Gift Giving

Chinese do not usually accept a gift, invitation or favor when it is first presented. Politely refusing two or three times is thought to reflect modesty and humility. Accepting something in haste makes a person look aggressive and greedy, as does opening it in front of the giver. Traditionally the monetary value of a gift indicated the importance of a relationship, but due to increasing contact with foreigners in recent years, the symbolic nature of gifts has taken foot.
Bringing a gift for your friend, relative, business partner, or host is a good idea. Depending on the nature of your visit, your gift may vary. Gifts are an important way to build relationships in China. Chinese are fond of items that are not accessible in China. For example, items that are hand-made, from your country, or both, are highly valued. The Chinese do not usually open gifts when they receive them. You should not open a gift given to you unless they insist. A proper way to show appreciation for a gift is another gift in return, as opposed to thank you cards.
Present your gifts with both hands. And when wrapping, be aware that the Chinese ascribe much importance to color. Red is lucky, pink and yellow represent happiness and prosperity; white, grey and black are funeral colors.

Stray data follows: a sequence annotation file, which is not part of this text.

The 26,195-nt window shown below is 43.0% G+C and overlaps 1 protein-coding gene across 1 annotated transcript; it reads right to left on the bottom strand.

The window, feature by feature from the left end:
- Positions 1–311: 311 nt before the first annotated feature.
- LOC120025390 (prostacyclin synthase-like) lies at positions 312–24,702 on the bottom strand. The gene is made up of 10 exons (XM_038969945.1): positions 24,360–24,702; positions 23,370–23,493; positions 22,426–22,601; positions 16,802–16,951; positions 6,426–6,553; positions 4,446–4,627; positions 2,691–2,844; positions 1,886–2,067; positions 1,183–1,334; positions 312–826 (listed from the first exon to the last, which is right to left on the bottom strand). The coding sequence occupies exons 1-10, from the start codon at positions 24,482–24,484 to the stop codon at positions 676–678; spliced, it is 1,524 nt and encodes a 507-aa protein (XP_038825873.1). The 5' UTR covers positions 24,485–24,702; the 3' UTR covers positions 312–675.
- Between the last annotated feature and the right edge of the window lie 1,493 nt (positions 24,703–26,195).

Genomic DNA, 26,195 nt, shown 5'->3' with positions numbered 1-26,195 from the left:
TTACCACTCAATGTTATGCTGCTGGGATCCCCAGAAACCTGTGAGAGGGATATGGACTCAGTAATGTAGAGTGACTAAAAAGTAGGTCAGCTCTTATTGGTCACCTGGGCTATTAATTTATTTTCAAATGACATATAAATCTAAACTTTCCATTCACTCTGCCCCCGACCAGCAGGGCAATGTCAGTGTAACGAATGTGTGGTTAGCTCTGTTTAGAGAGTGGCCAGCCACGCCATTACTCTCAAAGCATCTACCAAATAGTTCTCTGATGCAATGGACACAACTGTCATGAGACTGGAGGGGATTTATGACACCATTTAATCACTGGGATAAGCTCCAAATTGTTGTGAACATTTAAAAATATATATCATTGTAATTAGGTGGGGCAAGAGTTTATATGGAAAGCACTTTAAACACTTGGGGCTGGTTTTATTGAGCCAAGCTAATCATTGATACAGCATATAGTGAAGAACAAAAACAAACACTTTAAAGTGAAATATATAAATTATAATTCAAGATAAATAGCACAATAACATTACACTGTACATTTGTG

Do not give knives, scissors as they symbolize breaking a relationship. Also avoid clocks, or anything in sets of four (four is an unlucky number as it sounds like “death”). Six, eight and nine are a lucky numbers.
The popular items include cigarette lighters, stamps (stamp collecting is a popular hobby), T-shirt, the exotic coins make a good gift to Chinese.
And the following gifts should be avoided:
1. Clocks of any kind. The word clock in Chinese sound like the expression the end of life.
2. White or yellow flowers (especially chrysanthemums), which are used for funerals.
3. Red ink for writing cards or letters. It symbolizes the end of a relationship.
4. Pears. The word for Pear in Chinese sounds the same as separate and is considered bad luck.
If someone opens a store or starts a business, give the bamboo flower or “shui zhu” as a gift. By giving this gift, as represented by the many rings in the bamboo stem, you are wishing them continual growth and income.
Gifts can be wrapped or presented in a gift bag, but do not choose the color white. Red and gold are the best colors for gift paper, bags, or boxes.
If you know that your contact likes chocolate, consider bringing some high-end chocolate, as Chinese chocolate is waxy and lacks flavor. Anything you can get at a Western market or grocery story will suffice, but specialty chocolate will be sure to leave a lasting impression.
Chinese avoid giving each other clocks as gifts are because the phrase “give a clock as a gift” is “song zhong”, which in Chinese sounds like you are “wishing someone death.” This does not apply to watches, just clocks.
Never slice a pear in two and offer a half to someone (especially if you like them). This is symbolic of breaking up, because the phrase is “li kai”, which has the double meaning of “cut a pear” and “break up”.

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